Johannes Rydzek makes it a triple at Holmenkollen
It's always special to compete at Holmenkollen, Oslo and with the Norwegian King in attendance and the King's Cup as a special token to be taken home by the winner, the stakes were high in this second-but-last Individual Gundersen competition of the winter 2013/14. The lucky athlete to finally take home the trophy was Johannes Rydzek who crossed the finish line first once more, 0.6 seconds before his closest adversary, Magnus Moan from Norway. The bronze place on the podium was taken up by France's Francois Braud who finished 4.5 seconds after the winner and took his first individual podium place ever. Finland's Ilkka Herola finished as a strong fourth, also the best result of his career.
In the ski jumping part, Francois Braud took his second ski jumping win of the season after his success in Lillehammer at the beginning of December. With 125.5 metres, Braud bested Lahti and Trondheim-winner Rydzek in the ski jumping part who shared an intermediate second rank with Finland's Ilkka Herola. Rydzek jumped 127 metres and Herola 124.5 which both gave them 114.7 points. Only 0.1 points behind was Russian ski jumping sensation Evgeniy Klimov, so the three athletes went out on the cross-country track together, 12 seconds after Braud.
Like in Trondheim, Thomas Kjelbotn was the strongest Norwegian jumper. On rank five he took the honours away from older teammate Haavard Klemetsen who ranked sixth and with only 14 seconds of time behind, Kjelbotn joined the first leading group of the race. Intermediate ranks seven, eight and nine were in Austrian hand with Seidl, Denifl and Fritz starting with time disadvantages of 24, 29 and 30 seconds respectively.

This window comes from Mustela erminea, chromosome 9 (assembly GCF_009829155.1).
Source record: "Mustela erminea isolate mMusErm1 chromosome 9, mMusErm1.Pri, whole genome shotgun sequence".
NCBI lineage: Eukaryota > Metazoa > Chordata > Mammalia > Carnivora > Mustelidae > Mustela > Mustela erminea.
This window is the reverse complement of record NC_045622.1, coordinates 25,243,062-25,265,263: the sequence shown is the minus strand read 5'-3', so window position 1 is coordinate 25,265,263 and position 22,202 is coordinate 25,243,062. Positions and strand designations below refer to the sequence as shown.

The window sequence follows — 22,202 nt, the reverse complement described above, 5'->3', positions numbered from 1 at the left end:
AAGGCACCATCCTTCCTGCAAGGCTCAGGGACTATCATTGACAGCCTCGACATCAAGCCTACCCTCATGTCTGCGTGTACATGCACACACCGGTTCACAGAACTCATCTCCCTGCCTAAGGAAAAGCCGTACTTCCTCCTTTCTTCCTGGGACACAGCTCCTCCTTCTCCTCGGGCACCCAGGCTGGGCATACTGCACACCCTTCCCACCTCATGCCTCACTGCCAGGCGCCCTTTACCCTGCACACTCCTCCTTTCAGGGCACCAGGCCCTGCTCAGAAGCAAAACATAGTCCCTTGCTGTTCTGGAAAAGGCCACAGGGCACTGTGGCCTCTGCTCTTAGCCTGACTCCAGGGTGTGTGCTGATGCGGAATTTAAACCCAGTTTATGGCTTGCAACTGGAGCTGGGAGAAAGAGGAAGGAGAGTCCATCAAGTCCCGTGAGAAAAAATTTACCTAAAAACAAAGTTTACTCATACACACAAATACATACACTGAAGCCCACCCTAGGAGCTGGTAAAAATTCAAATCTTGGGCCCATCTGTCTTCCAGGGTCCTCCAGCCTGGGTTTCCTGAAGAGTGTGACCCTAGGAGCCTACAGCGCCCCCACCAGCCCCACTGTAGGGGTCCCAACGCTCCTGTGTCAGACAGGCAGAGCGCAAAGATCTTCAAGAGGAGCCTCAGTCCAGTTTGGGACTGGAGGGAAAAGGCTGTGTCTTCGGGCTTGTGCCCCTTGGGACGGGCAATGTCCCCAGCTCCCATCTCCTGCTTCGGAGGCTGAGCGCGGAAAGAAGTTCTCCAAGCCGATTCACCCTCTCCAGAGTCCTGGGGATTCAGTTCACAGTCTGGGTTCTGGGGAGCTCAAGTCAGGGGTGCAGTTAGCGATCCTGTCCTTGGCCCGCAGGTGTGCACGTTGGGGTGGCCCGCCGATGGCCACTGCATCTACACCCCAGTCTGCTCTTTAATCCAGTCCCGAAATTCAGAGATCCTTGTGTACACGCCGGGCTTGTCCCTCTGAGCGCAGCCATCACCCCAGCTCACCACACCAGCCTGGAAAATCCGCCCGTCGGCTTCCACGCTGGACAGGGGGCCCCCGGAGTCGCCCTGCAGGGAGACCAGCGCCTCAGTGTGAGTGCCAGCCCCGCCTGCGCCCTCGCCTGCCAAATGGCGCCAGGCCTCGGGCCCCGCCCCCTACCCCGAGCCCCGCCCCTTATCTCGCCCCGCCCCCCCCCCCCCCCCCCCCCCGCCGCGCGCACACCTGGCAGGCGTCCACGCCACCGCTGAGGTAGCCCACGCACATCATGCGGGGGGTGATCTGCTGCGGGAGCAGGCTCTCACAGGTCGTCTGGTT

In a good position to strike was local hero and strong skier Magnus Moan who jumped 126 metres which meant only 36 seconds of time disadvantage for Moan. Overall World Cup winner Eric Frenzel surprisingly had a weaker jump after his PCR win yesterday and ranked only 20th at half-time but with 54 seconds of time behind still within one minute of the leader. With 1:17 of time behind also on the to watch list was lightning fast skier Taylor Fletcher who had a good jump of 113 metres after a long time of not being able to qualify for the competitions. In the end, both Frenzel and Fletcher could not improve much and ended up at 14th and 22nd.
In the race, the three first skiers Rydzek, Braud and Herola actually stayed together for the whole time and managed not only to shake pursuers Klimov and Kjelbotn fast but also to keep all following athletes except for Magnus Moan at bay. Moan who skied the second-fastest time of the day in difficult deep conditions on the track caught up with the three leaders in the second part of the race and fought with strong finisher Johannes Rydzek in a finish line sprint in which the German once more had the better end. A beaming Francois Braud took the first podium of his career by beating out Ilkka Herola who had skied a remarkably strong race but did not have anything left in the end to take the podium away from Braud. Still Herola put Finland back on the map of Nordic Combined, giving the country the best finish since Janne Ryynänen's fifth place in Kuusamo in 2011.
Olympic Champion Joergen Graabak skied into a final fifth rank, followed by Akito Watabe whose style of skiing and small and light figure is well suited to these kinds of conditions, allowing Watabe to set the fastest time of the day with 24:05.8. Austria's Sepp Schneider claimed the best result of his career with his seventh place and was followed by teammates Klapfer and Gruber on ranks eight and nine, making Austria into the strongest team of the day. Fabian Riessle rounded out the Top Ten.